OVER A COFFEE : Metro bus: from Gojra to Badami Bagh — I — Dr Haider Shah
There is a method in the madness of religious violence. It begins by attacking the weakest section of a society and then like a jungle fire spreads in all directions
Every time I think that the
worst is over a new incident drills a hole in my upbeat optimism about future. As a horrific reminder that time remains frozen in certain parts of the world, in FATA’s Shia-dominated agency, a Pakistan army soldier was stoned to death by a tribal congregation after being accused of developing romantic relations with a local girl. And the heartrending episode of torching houses and private property of fellow citizens on flimsy grounds of communal rage makes us wonder if the Pakistani society travelling in the opposite direction has entered the Sumerian and Aztec times when humans were sacrificed for pleasing imaginary gods of heaven.
Just recently the Punjab government launched the Metro bus project and then followed it up with completion of the Kalma Chowk underpass, which deserves appreciation. But when in the same city, a rampaging crowd burns down houses of a religious minority, I am not sure if development is actually taking place. Aboard the Metro bus I feel like travelling between Gojra and Badami Bagh witnessing charred houses of Christians and incinerated school bags and books. The hounds of extremism and fiends of blind faith patrol the streets everywhere.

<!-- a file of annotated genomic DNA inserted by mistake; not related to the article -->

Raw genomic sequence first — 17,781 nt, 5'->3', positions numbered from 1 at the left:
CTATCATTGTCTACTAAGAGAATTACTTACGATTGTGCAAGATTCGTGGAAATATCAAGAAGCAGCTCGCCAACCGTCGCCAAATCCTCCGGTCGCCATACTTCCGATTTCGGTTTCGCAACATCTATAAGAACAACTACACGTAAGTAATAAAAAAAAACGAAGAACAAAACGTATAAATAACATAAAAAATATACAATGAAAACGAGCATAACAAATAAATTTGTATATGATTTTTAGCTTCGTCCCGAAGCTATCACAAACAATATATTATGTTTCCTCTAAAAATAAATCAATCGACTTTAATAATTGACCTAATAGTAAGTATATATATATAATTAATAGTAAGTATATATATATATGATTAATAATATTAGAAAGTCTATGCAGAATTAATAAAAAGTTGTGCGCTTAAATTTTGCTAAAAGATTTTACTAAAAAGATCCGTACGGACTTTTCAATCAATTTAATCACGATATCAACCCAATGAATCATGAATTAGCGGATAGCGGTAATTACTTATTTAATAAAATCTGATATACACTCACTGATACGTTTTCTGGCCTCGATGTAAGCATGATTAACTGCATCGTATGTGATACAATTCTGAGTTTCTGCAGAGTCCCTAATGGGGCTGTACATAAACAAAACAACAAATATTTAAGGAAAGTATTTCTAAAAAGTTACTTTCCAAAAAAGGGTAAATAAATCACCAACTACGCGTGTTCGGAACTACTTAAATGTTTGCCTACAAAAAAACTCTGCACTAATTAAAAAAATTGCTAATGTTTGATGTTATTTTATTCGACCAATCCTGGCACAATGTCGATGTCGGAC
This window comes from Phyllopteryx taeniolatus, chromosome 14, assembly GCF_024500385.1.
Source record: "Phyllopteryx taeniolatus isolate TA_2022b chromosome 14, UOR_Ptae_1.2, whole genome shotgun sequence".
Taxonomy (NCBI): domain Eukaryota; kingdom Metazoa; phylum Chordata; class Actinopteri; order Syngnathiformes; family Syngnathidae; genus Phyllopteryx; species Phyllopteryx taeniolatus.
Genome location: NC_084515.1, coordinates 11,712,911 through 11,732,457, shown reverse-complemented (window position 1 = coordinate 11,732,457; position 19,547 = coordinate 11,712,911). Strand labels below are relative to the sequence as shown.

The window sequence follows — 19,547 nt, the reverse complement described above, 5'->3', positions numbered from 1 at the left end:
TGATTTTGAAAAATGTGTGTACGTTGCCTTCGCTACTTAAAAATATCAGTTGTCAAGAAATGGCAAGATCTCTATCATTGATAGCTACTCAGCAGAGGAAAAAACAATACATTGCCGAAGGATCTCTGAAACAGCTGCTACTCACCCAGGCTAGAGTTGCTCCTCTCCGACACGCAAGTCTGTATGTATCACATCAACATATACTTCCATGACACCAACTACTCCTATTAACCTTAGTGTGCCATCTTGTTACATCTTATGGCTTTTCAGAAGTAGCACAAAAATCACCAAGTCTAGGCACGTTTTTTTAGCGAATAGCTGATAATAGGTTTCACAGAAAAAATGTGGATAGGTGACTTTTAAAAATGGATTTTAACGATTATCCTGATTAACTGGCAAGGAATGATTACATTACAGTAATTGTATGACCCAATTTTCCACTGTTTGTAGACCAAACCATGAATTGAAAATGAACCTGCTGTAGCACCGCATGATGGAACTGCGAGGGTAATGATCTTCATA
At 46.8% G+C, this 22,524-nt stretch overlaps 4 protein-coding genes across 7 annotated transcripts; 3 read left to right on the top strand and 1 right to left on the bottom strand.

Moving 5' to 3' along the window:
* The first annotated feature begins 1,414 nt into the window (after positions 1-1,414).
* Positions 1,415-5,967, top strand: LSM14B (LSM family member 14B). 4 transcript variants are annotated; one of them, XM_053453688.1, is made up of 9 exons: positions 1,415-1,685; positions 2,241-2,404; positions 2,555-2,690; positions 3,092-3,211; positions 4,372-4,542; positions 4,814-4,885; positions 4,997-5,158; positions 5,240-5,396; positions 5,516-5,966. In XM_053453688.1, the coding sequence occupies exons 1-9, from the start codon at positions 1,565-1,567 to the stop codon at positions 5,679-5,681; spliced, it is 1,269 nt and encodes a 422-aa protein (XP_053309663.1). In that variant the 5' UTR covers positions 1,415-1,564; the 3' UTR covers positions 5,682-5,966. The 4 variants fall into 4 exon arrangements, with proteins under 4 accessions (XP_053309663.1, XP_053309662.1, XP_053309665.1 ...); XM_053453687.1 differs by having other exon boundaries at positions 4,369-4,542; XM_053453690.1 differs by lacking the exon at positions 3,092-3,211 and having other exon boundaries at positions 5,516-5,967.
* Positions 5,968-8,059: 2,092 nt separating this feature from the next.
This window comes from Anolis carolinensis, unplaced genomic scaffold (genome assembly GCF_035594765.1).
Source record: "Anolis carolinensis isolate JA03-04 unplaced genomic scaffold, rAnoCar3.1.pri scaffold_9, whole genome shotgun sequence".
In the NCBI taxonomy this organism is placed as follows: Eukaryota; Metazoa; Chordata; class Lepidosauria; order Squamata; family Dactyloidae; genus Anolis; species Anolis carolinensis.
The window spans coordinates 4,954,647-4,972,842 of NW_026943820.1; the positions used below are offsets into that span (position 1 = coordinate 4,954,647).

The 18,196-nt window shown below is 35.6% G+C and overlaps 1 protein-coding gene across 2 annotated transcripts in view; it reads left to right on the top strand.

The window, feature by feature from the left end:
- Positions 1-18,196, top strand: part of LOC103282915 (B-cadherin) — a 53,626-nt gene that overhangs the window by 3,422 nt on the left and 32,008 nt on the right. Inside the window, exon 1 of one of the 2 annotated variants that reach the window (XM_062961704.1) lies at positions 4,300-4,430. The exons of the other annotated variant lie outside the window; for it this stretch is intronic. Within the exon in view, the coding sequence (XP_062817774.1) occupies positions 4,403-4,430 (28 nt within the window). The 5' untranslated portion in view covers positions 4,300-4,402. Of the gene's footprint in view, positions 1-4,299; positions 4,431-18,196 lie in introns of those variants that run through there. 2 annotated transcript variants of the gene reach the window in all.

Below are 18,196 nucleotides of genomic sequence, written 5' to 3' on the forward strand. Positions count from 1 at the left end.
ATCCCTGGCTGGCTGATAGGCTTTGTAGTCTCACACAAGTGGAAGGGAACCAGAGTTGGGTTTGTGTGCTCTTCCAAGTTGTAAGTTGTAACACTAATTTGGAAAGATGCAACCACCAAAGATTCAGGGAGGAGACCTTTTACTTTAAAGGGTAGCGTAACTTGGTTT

A good IT system needs latest hardware as well as software. In societal terms, projects like the Metro bus help in hardware development but without paying attention to the mental development of ordinary people the benefits of physical infrastructure related progress alone remain extremely restricted. For instance, Hitler spent a lot on economic development of Germany, but being a bigot himself he cultivated dogmatic thinking among common supporters of the Nazi party with devastating long term consequences. It is, therefore, important that along with megaprojects like the Metro bus the important duty of rationalising the thinking of our common citizens and updating their operating systems is not completely ignored.